Bemidji to change name of Stoner Avenue; theft of street signs costs city $2,000 a year
"This has been an issue for a long time," said Craig Gray, director of public works/city engineer.
Gray was referring to the 15 "Stoner Avenue" signs that disappear each year from the street located south of Lake Bemidji.
The Bemidji City Council met in a work session Monday evening and unanimously voted to begin the process of changing the name of the Stoner Avenue Northeast and Stoner Avenue Southeast signs.
Forty-three property owners live along four sections of Stoner Avenue. Five of these properties are located just south of the city limits.
Two signs are placed at 15 intersections along the avenue. Each sign costs about $100, Gray said. In a typical year, the city replaces between 12-15 signs at a cost of about $100 apiece.
"I would say, conservatively, we spend about $2,000 a year replacing signs out there," Gray said. "That's $20,000 over a decade."
Jane Mueller, the Geographic Information Systems director and co-coordinator of Beltrami County's 911 program, said the county has changed the name of five roads since 2003, including one that also included the name Stoner.
Stoner Memorial Drive Northeast (Beltrami County Road 30) was renamed North Blackduck Lake Road Northeast in 2009.
Numerous signs were being stolen from Stoner Memorial Drive, according to Beryl Wernberg with Beltrami County Sheriff's Office of Emergency Management/911 Communications, who attended the work session.
At least eight signs and sign poles were reportedly stolen from this roadway. The cost of replacing each sign, which included the labor, poles and the sign, ranged between $55 and $200.
The county's ordinance on road naming states that if a road name is vandalized four times, the road name can be changed. The county eventually sent letters to the 56 property owners indicating the change.
"We were spending a huge amount of money on that road," Wernberg said. "Since we changed that, we have not had an issue."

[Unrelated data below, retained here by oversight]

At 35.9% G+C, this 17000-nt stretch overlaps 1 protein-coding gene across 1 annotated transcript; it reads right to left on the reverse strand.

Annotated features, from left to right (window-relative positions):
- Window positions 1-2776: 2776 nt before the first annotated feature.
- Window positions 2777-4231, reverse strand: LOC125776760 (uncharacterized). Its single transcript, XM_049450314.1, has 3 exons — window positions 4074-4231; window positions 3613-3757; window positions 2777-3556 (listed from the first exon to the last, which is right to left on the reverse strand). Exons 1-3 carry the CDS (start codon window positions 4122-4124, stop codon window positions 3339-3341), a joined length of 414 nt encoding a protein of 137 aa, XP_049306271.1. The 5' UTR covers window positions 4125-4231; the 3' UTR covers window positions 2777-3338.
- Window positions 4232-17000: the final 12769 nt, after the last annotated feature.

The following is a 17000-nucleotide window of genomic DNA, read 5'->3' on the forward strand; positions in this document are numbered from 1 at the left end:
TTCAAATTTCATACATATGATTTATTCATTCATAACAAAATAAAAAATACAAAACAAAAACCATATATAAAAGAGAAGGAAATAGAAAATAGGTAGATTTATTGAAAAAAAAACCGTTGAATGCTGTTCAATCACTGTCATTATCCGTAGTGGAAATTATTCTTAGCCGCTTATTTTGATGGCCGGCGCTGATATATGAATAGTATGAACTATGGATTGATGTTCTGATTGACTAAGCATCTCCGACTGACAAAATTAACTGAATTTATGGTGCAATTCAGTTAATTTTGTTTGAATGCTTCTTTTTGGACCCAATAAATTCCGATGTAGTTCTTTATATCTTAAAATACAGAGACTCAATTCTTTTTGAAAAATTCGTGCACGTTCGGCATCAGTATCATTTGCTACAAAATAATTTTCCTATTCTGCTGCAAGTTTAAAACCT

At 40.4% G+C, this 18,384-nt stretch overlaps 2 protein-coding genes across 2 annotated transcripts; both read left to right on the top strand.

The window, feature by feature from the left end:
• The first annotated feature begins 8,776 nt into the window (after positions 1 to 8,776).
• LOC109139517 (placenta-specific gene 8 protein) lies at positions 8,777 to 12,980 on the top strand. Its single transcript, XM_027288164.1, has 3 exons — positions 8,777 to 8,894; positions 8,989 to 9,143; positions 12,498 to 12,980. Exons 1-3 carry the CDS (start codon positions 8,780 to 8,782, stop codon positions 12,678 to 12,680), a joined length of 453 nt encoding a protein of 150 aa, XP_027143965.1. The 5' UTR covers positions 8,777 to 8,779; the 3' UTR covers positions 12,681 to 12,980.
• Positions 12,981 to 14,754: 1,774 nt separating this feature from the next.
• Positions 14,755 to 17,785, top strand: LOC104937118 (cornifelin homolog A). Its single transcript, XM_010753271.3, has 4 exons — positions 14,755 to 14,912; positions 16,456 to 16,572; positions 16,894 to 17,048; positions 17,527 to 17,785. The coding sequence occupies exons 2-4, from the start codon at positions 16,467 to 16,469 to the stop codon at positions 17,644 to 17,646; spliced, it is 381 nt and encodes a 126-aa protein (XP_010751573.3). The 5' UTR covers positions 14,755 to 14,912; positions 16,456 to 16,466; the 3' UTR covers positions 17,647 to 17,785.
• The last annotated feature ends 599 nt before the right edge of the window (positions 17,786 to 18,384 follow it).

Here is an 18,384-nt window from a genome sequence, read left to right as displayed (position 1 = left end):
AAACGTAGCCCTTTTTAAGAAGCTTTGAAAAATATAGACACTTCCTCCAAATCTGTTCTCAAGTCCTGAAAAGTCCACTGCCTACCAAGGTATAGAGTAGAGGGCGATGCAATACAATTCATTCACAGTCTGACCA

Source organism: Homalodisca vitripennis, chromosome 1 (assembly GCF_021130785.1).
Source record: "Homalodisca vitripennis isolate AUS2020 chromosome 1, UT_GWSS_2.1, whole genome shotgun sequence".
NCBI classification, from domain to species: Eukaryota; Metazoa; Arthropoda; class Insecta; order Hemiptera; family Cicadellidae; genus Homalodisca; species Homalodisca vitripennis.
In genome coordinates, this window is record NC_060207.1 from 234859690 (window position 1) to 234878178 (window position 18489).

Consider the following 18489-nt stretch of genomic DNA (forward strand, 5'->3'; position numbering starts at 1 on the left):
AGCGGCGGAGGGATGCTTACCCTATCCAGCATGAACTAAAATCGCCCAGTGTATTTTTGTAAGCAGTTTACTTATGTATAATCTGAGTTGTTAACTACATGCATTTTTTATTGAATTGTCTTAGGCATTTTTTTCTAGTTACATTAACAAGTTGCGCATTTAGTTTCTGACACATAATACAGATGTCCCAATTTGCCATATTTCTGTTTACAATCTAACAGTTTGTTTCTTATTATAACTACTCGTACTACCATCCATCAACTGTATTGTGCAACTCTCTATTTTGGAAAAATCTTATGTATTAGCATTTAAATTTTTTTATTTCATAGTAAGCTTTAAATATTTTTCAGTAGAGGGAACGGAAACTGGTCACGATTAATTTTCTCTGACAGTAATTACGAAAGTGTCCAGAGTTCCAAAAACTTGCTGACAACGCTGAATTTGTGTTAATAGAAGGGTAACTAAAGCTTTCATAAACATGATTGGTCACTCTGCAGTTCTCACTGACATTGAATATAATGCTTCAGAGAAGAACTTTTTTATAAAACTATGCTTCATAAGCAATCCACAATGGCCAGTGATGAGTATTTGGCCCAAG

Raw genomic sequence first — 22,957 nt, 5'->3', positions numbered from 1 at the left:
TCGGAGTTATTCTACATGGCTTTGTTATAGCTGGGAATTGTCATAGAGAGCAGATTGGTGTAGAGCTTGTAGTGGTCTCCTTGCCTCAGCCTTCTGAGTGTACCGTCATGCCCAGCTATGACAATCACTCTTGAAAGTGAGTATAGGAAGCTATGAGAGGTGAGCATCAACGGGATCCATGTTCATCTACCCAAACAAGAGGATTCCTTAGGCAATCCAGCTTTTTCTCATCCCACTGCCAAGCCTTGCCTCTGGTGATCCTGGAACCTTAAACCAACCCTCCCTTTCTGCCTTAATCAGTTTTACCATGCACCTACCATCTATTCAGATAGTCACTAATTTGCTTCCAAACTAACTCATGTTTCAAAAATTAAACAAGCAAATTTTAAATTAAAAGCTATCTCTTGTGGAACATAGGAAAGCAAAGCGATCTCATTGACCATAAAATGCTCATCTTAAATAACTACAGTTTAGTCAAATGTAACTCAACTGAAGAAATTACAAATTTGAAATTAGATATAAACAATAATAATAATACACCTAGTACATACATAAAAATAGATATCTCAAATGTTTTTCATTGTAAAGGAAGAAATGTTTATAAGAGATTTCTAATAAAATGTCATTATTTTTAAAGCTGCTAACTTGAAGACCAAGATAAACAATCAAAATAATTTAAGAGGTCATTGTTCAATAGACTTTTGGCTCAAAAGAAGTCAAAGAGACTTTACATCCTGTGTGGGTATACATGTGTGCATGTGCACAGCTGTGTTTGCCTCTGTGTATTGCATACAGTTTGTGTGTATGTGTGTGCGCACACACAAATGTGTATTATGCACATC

Councilor Ron Johnson questioned why the city or county has never caught anyone attempting to steal a sign.
"We have the same question - 'How do all these signs disappear?' And no one seems to know," Wernberg said.
Gray explained that last year the city replaced eight signs and within two days, five of the signs that were replaced were stolen.
City Attorney Al Felix said Minnesota Statute authorizes the city to be able to change the name of the street by going through an ordinance process. Approving an ordinance involves approving a series of readings and holding a public hearing.
Changing a street name can affect businesses and residents. Residents must change their driver's licenses and their banking, Social Security and medical information -- and more -- once their address changes.
Gray said changing the street signs would not cost the city "much at all," because half of the existing signs still have not been replaced.
"Either we need to buy more Stoner Avenue signs or we need to buy new road name signs," Gray said. "Your cost is going to be the same either way."
Wernberg said when deciding on a road name, the city should consider how easy it would be to pronounce and spell the road to a 911 dispatcher.
The name "Franklin Avenue" was brought up at the work session as a potential replacement name for Stoner Avenue.